This was the email I sent out this day:
“Weather here in the environs of 1205 N. Mandan St., continues to present its usual unpredictable April picture. Snow was promised, almost gleefully, by the weather folks on all of the TV casts, however their prediction of up to 6 or 8 inches of snow has not come to pass. The sky this morning is leaden and the wind has a cold, spring chill to it, and though it is warm inside our humble dwelling, the grayness of the day insinuates itself inside.
“I don’t have anything encouraging to report, and that is perhaps why I haven’t sent out an update since last Sunday. If anything, the situation continues to decline on a daily basis. Today marks 37 days she has been home, and this last week saw the decline more pronounced.
“On Friday, the Home Health Care nurse was not even able to get a blood pressure reading our of either arm, and I saw that as a portent of things to come. Also her pulse was escalated and she is getting dehydrated. On Saturday, the nurse was able to get a reading, abeit a low one, but considering Joanie has historically had low blood pressure it was not as alarming as the situation on Friday. In any event, she continues to hold on to the idea that “I’m going to get better and get out of here,” for that is what she told Dorinda on Friday. I have waited for signs that she is giving up on that idea, but so far have not seen any, and I am loathe to introduce the harsh reality of the situation and destroy that notion if that, indeed, is what is keeping her going.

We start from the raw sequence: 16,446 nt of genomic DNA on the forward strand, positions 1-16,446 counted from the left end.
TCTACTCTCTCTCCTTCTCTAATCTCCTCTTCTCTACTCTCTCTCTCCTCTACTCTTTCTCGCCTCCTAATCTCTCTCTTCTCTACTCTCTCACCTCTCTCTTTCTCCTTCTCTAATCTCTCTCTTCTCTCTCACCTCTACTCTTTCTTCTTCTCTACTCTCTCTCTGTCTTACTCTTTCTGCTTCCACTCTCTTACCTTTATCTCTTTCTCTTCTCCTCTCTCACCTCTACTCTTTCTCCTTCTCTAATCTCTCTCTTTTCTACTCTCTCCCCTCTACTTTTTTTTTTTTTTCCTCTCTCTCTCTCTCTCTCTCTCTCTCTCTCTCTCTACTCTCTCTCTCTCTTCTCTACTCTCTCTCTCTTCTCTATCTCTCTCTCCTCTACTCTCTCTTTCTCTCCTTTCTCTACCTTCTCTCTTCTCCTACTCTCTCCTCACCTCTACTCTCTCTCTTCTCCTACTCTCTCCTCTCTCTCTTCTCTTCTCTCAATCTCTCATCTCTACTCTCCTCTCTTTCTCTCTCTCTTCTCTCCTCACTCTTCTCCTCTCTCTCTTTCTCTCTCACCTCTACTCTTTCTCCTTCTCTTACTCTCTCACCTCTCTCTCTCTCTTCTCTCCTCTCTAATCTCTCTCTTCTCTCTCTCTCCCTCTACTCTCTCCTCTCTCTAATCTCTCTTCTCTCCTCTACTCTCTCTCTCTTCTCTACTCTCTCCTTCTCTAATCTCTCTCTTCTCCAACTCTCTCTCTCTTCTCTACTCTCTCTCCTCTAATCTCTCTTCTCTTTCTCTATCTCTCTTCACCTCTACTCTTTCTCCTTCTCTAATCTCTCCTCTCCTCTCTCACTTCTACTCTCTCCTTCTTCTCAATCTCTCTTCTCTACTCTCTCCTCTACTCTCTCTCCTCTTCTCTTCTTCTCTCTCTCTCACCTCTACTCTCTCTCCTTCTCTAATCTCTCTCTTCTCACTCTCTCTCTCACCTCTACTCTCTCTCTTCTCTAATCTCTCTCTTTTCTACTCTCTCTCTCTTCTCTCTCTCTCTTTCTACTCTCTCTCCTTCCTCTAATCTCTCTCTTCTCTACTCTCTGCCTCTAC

“I wish I had more positive news to send out, however I don’t.
“Again, thank you all for your support and kind thoughts. I assure you they are appreciated.
I never knew during these later days, if Joanie really knew what was going on, for it was on only a couple of occasions that she broached the issue with me. I think she did, but she had lived with these fears for so long, she was still determined to keep on fighting, even as her body was betraying her, as if she had a chance to live.
That was the part of her courage and spirit that amazes me to this day.